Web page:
As part of Heile Welt, West Germans atoned for their past by
becoming good democrats, good Europeans and ardent pacists.
But they did so like a teenager who experiments with increasing
autonomy, condent that his uncool but protective parents are always standing by. For West Germany, dad was America, which
held its aegis over the country throughout the cold war. Mum was
France, which despite its nervous vanity gracefully accepted Germany back into the European family.
The dystopian ip side of Heile Welt was never far away. If the
cold war had ever turned hot, Germany would have been vaporised rst. (The shorter the range, the deader the Germans, missile strategists used to quip.) West Germany even had terrorism.
But its terrorists were native white leftists who killed industrial
tycoons. Ordinary Germans never felt threatened.
In their private lives Germans created micro-idylls. They kept
garden plots orderly, guarded by the requisite gnome. East Germans seeking refuge from the cynically implausible Heile Welt offered by communism retreated to the niches: private book readings among intellectuals, or nude bathing with friends by pristine
lakes. East or west, order was paramount. Visitors were impressed (if not intimidated) by how fastidiously Germans separated their white, brown and green glass for recycling.
One by one, these facets of Heile Welt are becoming brittle.
Russia is aggressive again; Germans fret that, when it comes to it,
the ageing American dad may not show up. Having cultivated
non-violence to the point of pacism, they now realise that defence of their state and their values may someday require them to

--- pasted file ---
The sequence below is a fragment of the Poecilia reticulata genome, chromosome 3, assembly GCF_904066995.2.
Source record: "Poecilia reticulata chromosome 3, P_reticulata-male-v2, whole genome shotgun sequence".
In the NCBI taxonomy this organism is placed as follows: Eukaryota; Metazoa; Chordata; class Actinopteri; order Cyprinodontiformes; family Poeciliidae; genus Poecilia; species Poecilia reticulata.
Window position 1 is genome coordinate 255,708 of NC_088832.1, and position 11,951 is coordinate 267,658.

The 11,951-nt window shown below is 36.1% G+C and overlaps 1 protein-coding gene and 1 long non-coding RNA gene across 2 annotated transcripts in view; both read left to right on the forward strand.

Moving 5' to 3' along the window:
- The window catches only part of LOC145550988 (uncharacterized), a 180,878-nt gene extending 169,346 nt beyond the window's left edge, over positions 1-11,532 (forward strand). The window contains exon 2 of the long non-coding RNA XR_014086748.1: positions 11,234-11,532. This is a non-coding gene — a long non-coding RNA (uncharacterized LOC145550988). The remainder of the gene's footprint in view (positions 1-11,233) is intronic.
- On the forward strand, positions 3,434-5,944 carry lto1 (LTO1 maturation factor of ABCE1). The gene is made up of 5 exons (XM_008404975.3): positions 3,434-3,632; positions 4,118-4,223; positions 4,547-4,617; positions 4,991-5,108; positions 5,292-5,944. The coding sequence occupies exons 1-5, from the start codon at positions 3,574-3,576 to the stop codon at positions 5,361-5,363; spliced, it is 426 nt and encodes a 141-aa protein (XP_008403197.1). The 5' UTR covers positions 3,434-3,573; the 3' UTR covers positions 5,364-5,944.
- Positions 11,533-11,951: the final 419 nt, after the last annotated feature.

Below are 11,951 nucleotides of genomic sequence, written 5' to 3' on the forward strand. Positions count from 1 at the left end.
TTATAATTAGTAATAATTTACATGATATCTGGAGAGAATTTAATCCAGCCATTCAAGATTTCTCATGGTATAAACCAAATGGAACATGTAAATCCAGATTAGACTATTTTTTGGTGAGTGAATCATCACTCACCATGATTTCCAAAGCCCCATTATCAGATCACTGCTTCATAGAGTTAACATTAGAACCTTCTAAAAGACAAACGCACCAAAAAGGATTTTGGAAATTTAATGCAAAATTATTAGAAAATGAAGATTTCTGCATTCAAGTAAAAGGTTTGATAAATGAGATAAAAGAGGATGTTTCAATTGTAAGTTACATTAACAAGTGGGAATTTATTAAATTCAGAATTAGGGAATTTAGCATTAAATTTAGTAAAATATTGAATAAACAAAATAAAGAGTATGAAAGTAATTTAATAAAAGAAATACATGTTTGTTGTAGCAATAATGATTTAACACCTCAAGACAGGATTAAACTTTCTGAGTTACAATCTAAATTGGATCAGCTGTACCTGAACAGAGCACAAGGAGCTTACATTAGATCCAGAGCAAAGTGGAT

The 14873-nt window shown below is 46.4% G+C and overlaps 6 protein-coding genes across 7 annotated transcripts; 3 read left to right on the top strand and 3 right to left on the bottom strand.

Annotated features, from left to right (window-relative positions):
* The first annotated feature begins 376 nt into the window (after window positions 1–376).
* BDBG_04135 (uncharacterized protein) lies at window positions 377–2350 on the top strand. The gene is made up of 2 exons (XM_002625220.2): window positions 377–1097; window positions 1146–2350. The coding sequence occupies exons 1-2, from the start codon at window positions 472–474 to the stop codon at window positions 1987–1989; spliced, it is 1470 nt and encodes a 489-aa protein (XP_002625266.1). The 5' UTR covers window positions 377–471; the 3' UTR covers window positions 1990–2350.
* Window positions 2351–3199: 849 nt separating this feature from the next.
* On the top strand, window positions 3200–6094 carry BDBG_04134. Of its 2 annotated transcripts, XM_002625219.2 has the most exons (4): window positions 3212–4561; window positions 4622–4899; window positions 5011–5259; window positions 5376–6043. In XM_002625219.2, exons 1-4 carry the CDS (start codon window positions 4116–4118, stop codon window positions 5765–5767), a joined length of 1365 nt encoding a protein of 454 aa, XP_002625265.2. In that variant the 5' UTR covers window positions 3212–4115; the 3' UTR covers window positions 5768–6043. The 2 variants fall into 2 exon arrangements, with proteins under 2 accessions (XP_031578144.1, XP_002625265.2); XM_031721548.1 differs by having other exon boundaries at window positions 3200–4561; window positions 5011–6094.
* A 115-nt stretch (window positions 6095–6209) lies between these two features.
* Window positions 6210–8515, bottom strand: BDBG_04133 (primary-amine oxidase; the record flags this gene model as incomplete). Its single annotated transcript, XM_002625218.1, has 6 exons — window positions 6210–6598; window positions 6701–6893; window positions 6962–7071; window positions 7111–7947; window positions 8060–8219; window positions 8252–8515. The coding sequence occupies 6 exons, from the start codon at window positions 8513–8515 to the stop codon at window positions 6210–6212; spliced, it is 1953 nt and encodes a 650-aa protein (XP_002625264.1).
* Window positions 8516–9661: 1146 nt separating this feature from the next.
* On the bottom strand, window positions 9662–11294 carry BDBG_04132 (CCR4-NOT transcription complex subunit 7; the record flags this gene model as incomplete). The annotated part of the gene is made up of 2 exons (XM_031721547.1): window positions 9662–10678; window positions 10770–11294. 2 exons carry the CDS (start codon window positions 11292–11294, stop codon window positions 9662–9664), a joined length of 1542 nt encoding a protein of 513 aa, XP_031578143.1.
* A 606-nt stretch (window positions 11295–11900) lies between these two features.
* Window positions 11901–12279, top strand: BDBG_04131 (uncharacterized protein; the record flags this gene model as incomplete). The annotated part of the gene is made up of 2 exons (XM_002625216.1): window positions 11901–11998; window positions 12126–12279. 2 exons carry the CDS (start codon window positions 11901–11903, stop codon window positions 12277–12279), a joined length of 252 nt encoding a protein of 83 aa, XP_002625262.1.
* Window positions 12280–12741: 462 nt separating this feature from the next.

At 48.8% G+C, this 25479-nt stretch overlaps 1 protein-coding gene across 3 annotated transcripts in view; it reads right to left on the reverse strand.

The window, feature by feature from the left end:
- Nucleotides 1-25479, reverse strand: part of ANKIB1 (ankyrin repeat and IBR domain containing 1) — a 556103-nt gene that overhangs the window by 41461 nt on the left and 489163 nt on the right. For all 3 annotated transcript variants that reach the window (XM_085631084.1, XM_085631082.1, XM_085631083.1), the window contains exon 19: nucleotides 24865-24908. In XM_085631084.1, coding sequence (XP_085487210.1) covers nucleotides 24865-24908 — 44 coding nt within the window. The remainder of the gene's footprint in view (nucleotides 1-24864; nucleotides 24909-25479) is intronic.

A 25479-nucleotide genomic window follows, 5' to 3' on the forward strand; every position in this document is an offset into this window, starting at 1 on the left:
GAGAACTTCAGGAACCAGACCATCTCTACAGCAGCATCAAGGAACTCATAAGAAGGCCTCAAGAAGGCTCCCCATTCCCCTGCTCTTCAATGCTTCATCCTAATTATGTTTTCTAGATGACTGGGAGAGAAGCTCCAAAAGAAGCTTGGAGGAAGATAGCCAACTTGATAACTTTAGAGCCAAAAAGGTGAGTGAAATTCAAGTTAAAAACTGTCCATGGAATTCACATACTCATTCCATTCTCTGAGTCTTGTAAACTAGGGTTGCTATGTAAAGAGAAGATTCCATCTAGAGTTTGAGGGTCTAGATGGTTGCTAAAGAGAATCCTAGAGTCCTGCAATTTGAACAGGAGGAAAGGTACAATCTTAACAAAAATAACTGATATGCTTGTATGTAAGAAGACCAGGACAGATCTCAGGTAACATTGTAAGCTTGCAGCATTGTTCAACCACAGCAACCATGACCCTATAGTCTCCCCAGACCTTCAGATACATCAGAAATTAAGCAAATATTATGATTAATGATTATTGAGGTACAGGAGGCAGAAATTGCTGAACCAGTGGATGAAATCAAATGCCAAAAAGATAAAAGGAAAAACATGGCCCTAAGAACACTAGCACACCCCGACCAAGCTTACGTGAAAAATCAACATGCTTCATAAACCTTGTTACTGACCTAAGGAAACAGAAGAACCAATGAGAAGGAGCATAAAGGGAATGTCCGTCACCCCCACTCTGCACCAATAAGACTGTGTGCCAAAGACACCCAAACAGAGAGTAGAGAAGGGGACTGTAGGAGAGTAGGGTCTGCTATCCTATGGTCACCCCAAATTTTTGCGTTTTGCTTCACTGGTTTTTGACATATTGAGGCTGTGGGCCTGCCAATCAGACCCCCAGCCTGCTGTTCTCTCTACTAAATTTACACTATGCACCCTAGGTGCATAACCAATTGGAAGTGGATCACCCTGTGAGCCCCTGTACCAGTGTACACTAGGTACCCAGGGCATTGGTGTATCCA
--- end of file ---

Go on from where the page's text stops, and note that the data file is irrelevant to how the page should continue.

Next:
ght, kill and die again. The terrorists they now face are not German leftists, but foreigners ready to kill women and children. Globalisation no longer just means exporting BMWs, but also allowing in Muslim refugees, some of them with attitudes on gender
and Jews that Germans nd oensive.
Gnomic wisdom
Some Germans react by eeing into ever tinier Heile Welten. We
are becoming ever more like our garden gnomes, says Wolfgang
Nowak, one of Germanys most astute social observersinwardfacing rather than open-minded. Every Monday a movement
called Pegida, or Patriotic Europeans Against the Islamisation of
the Occident, marches through Dresden. For many in the surrounding area of Saxony, these gatherings have become convivial rituals similar to American tailgate barbecues, but to outsiders
they appear xenophobic and menacing. Even moderate Germans are turning against globalisation. Many see a free-trade area
being negotiated between America and the EU not as an opportunity but as yet another threat to their way of life.
Above all, the tone of German conversations is changing. Language in the era of Heile Welt was sanitised, with political correctness often taken to ludicrous extremes. Now, in the name of telling it as it is, it is becoming coarser and aggressive. It is not clear
what kind of world will replace the wholesome one the Germans once dreamed up. But it will be a rougher one. 7